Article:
Skip to main content
Feature Story | Argonne National Laboratory

Working with Argonne: 5 questions with Suresh Sunderrajan

Suresh Sunderrajan took a few minutes out of his schedule to sit down with us and talk business development, Argonne’s role in spurring U.S. innovation, and regional cuisine.

Suresh Sunderrajan joined Argonne as the director of the lab’s Technology Development and Commercialization division in April 2015, bringing with him a wealth of experience in all aspects of technology commercialization and business growth at large corporations and start-ups. 

Q: What was your path prior to joining Argonne?
A: My path to Argonne was, to put it mildly, non-linear. I came to the United States in 1991 to do my Ph.D. in chemical engineering. While working at the Eastman Kodak Company, one of my early projects made it through the stage-gate development process, giving me an opportunity to lead the commercialization effort. This was my first exposure to the multidisciplinary, multifunctional challenge that is product commercialization and I found that this was just incredibly fun.

While at Kodak, I was lucky to be sponsored for a business degree at MIT (Sloan School). I was also offered opportunities working in the Kodak New Business Ventures organization and in the Kodak Venture Capital group. As a corporate venture capitalist, while I enjoyed my job, I couldn’t help but feel that the start-up teams that I met with regularly were accomplishing great things, while I was little more than an informed bystander. I took the plunge, and over the next 8 years co-founded/ran 4 different start-ups.

While I didn’t set out to either work at a national lab or to focus on technology commercialization, my experiences have actually prepared me very well for my current role.

Q: What is the role of Argonne’s Technology Development and Commercialization (TDC) division?
A: Whereas the mission of the Lab is to address vital national challenges in clean energy, environment, technology and national security, TDC exists to assist the researchers in executing their work and in delivering the solutions they develop to real-world use. We work with large companies, small to medium enterprises, and start-ups, as well as with other organizational entities in this ecosystem, to facilitate the development, transfer, and use of Argonne technology for public benefit.

Interested in tech transfer at Argonne? Learn more at the Technology Development & Commercialization site.

Q: Given that you are new to Argonne, what do you view as a hidden’ strength of the lab?
A: The ability to be a one-stop-shop solutions provider for the organizations we work with. For example, if you are a company that has a tough R&D challenge that requires work in materials science, computer modeling, and nanoscience, rather than work with three different partners on the individual pieces, you can call on Argonne to assemble a cross-functional team of people here at the lab to tackle that problem in a coordinated and efficient way, using tools and facilities that are cutting-edge and in some cases truly one-of-a-kind. A good analogy would be if you want to build a house, rather than hiring a plumber, a carpenter, a concrete crew, and so on, all separately, it’s more efficient and easier for you to hire a general contractor to assemble the team and ensure everyone is working together. Argonne acts as that general contractor for our partners, making their lives easier and delivering superior results.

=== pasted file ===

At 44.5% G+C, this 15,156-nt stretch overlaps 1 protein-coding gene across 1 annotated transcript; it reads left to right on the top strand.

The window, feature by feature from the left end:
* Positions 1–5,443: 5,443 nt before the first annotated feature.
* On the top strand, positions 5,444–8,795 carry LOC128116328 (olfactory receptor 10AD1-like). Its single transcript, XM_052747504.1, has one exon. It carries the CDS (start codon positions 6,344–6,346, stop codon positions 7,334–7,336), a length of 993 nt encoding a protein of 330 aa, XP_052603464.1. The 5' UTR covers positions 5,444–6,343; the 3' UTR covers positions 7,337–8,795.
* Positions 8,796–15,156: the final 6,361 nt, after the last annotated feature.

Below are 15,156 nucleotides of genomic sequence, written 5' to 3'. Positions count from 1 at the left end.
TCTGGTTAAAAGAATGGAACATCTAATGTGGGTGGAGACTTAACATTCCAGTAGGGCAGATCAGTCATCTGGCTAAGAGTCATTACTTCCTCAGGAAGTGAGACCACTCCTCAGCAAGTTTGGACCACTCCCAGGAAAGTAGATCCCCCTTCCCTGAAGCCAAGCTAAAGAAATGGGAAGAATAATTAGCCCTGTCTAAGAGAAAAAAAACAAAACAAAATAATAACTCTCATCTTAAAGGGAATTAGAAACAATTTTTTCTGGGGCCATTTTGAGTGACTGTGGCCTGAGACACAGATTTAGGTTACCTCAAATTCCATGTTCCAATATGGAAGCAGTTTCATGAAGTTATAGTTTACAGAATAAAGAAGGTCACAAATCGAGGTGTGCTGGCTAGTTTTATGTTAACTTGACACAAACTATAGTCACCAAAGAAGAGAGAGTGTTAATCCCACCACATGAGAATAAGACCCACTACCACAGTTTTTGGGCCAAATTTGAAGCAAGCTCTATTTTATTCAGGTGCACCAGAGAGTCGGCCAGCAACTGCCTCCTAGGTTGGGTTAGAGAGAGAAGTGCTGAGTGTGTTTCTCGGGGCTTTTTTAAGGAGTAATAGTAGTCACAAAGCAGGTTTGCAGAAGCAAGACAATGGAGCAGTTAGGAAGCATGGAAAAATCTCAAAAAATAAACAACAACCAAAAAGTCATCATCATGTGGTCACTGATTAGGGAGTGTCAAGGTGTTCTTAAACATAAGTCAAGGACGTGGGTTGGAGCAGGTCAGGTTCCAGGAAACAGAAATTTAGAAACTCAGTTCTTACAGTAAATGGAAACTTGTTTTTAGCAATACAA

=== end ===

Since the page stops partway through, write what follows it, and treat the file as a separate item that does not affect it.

To this end, there are two new centers Argonne has just opened—one focused on energy storage and the other on nanotechnology—that take this idea and build upon it.

Q: What is the rationale behind national laboratories getting involved in this type of activity? Can’t the private sector handle this?
A: Large companies are investing less and less in basic scientific research, and basic scientific research is the foundation of commercial products and processes that improve our lives, make us healthier, help us take better care of our environment, etc. Given the highly competitive nature of private industry, companies feel compelled to ensure that they perform well in the near term, because if they don’t, there might not be a long term. The national labs are filling a critical hole by taking a longer-term view and bridging the gap between basic research and real-world products and solutions.

Q: Seeing as you are new to the Chicago area, we have to ask: Chicago-style hot dog or deep-dish pizza?
A: I haven’t been in town long enough, so I’ll need some guidance on this, but my guess would be both?

(Ed. note: That was actually a trick question, and you nailed it: the correct answer is in fact both.” Now, as far as which pizzeria or hot dog stand are the best, you’ll have to ask your new neighbors, and you’ll likely get five different answers in each category.)